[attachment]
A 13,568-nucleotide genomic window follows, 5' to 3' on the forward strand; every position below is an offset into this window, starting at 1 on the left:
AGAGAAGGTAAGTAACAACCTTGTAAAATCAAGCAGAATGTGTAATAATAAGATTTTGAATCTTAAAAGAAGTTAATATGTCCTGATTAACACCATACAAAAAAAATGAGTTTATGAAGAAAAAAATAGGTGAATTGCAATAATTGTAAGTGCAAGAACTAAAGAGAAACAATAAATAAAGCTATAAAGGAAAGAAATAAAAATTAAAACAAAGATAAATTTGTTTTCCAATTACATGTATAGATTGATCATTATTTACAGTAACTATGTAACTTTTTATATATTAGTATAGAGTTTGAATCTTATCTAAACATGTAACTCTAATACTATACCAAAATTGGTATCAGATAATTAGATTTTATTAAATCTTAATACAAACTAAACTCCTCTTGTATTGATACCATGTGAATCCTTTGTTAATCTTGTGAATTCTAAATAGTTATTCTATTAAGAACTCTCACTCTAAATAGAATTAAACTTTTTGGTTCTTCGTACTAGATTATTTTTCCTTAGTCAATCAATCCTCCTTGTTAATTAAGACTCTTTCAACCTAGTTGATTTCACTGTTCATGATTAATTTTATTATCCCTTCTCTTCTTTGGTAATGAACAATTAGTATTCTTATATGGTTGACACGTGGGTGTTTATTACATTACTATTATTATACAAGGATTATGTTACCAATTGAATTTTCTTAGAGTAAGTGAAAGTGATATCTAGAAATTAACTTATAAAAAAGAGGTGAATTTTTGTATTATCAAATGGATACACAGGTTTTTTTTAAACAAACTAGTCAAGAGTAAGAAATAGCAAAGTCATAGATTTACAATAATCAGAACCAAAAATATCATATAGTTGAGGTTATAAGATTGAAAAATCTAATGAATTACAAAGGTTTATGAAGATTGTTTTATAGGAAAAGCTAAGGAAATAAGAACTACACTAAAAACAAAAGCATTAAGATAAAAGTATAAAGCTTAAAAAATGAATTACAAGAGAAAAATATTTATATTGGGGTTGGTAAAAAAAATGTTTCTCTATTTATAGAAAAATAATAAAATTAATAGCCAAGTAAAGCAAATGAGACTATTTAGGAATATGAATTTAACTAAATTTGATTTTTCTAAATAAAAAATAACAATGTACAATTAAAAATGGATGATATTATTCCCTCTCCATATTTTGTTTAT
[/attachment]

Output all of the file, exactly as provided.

A 13,568-nucleotide genomic window follows, 5' to 3' on the forward strand; every position below is an offset into this window, starting at 1 on the left:
AGAGAAGGTAAGTAACAACCTTGTAAAATCAAGCAGAATGTGTAATAATAAGATTTTGAATCTTAAAAGAAGTTAATATGTCCTGATTAACACCATACAAAAAAAATGAGTTTATGAAGAAAAAAATAGGTGAATTGCAATAATTGTAAGTGCAAGAACTAAAGAGAAACAATAAATAAAGCTATAAAGGAAAGAAATAAAAATTAAAACAAAGATAAATTTGTTTTCCAATTACATGTATAGATTGATCATTATTTACAGTAACTATGTAACTTTTTATATATTAGTATAGAGTTTGAATCTTATCTAAACATGTAACTCTAATACTATACCAAAATTGGTATCAGATAATTAGATTTTATTAAATCTTAATACAAACTAAACTCCTCTTGTATTGATACCATGTGAATCCTTTGTTAATCTTGTGAATTCTAAATAGTTATTCTATTAAGAACTCTCACTCTAAATAGAATTAAACTTTTTGGTTCTTCGTACTAGATTATTTTTCCTTAGTCAATCAATCCTCCTTGTTAATTAAGACTCTTTCAACCTAGTTGATTTCACTGTTCATGATTAATTTTATTATCCCTTCTCTTCTTTGGTAATGAACAATTAGTATTCTTATATGGTTGACACGTGGGTGTTTATTACATTACTATTATTATACAAGGATTATGTTACCAATTGAATTTTCTTAGAGTAAGTGAAAGTGATATCTAGAAATTAACTTATAAAAAAGAGGTGAATTTTTGTATTATCAAATGGATACACAGGTTTTTTTTAAACAAACTAGTCAAGAGTAAGAAATAGCAAAGTCATAGATTTACAATAATCAGAACCAAAAATATCATATAGTTGAGGTTATAAGATTGAAAAATCTAATGAATTACAAAGGTTTATGAAGATTGTTTTATAGGAAAAGCTAAGGAAATAAGAACTACACTAAAAACAAAAGCATTAAGATAAAAGTATAAAGCTTAAAAAATGAATTACAAGAGAAAAATATTTATATTGGGGTTGGTAAAAAAAATGTTTCTCTATTTATAGAAAAATAATAAAATTAATAGCCAAGTAAAGCAAATGAGACTATTTAGGAATATGAATTTAACTAAATTTGATTTTTCTAAATAAAAAATAACAATGTACAATTAAAAATGGATGATATTATTCCCTCTCCATATTTTGTTTAT